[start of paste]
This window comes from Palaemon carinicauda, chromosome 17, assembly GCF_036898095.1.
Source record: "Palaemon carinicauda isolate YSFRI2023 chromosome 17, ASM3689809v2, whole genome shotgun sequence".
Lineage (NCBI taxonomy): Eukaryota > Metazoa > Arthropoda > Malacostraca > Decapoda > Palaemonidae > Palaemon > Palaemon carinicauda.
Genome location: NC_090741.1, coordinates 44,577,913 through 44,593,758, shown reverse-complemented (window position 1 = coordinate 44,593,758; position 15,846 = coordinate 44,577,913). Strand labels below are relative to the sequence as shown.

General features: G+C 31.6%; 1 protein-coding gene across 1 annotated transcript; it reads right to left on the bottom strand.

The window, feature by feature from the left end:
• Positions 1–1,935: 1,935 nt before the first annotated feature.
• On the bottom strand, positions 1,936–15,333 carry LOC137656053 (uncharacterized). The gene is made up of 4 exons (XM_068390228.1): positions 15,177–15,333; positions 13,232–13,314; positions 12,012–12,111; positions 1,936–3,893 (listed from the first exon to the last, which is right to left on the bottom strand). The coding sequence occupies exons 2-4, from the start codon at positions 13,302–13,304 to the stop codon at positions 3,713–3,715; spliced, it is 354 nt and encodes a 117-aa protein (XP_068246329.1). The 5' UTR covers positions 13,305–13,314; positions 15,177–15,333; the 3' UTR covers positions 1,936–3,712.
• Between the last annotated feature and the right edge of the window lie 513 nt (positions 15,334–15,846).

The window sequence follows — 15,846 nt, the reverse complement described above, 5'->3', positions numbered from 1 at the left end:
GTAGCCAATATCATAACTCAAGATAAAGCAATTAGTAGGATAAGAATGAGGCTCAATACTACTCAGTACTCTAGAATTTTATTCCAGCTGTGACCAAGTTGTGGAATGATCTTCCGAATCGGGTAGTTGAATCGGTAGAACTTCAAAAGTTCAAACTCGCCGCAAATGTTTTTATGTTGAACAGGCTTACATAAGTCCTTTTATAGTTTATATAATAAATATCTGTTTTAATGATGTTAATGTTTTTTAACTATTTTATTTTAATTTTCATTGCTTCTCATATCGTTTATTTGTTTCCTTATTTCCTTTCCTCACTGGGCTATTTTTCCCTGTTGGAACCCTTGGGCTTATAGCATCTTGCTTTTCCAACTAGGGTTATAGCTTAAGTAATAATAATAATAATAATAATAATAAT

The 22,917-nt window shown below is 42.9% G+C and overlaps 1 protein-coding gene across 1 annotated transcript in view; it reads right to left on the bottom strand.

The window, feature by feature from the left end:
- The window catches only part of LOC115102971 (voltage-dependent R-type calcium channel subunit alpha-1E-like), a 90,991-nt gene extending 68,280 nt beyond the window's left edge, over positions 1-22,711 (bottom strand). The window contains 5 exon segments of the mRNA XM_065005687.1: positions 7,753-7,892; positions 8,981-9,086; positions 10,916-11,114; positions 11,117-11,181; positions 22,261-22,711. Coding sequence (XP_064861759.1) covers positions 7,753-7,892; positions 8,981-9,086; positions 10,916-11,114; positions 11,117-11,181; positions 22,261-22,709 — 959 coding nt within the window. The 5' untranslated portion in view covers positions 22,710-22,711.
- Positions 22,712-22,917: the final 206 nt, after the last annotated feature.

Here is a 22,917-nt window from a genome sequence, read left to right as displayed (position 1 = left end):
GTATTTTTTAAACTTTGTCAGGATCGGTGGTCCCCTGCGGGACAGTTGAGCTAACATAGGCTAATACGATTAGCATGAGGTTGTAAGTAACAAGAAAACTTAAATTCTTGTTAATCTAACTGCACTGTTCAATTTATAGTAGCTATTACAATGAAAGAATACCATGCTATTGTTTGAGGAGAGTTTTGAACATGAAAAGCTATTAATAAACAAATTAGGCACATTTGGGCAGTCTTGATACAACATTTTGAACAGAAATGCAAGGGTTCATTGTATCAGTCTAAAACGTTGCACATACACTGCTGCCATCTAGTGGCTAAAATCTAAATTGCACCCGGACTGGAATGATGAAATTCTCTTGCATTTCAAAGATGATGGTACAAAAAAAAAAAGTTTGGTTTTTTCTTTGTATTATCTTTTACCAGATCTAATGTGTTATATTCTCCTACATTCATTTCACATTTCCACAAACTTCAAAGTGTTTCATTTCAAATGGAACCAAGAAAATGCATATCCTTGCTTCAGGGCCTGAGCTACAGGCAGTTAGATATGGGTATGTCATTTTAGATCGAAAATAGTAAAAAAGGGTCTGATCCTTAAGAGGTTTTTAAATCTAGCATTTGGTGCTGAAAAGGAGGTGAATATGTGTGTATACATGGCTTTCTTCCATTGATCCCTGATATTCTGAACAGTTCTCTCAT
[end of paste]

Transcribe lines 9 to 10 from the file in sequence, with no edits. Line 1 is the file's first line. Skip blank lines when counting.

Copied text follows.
• Between the last annotated feature and the right edge of the window lie 513 nt (positions 15,334–15,846).

The window sequence follows — 15,846 nt, the reverse complement described above, 5'->3', positions numbered from 1 at the left end: